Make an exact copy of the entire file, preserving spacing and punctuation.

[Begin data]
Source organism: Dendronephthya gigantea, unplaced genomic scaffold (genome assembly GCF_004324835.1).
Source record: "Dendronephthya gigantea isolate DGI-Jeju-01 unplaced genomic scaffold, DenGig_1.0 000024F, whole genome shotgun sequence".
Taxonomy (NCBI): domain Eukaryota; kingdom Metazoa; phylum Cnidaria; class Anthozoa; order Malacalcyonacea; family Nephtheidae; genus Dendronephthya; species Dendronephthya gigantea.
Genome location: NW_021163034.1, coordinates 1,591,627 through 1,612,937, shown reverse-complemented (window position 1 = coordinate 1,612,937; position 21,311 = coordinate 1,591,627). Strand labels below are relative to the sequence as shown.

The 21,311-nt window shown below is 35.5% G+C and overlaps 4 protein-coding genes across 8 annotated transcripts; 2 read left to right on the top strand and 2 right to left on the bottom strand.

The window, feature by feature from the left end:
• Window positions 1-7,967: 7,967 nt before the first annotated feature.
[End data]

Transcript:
Source organism: Dendronephthya gigantea, unplaced genomic scaffold (genome assembly GCF_004324835.1).
Source record: "Dendronephthya gigantea isolate DGI-Jeju-01 unplaced genomic scaffold, DenGig_1.0 000024F, whole genome shotgun sequence".
Taxonomy (NCBI): domain Eukaryota; kingdom Metazoa; phylum Cnidaria; class Anthozoa; order Malacalcyonacea; family Nephtheidae; genus Dendronephthya; species Dendronephthya gigantea.
Genome location: NW_021163034.1, coordinates 1,591,627 through 1,612,937, shown reverse-complemented (window position 1 = coordinate 1,612,937; position 21,311 = coordinate 1,591,627). Strand labels below are relative to the sequence as shown.

The 21,311-nt window shown below is 35.5% G+C and overlaps 4 protein-coding genes across 8 annotated transcripts; 2 read left to right on the top strand and 2 right to left on the bottom strand.

The window, feature by feature from the left end:
• Window positions 1-7,967: 7,967 nt before the first annotated feature.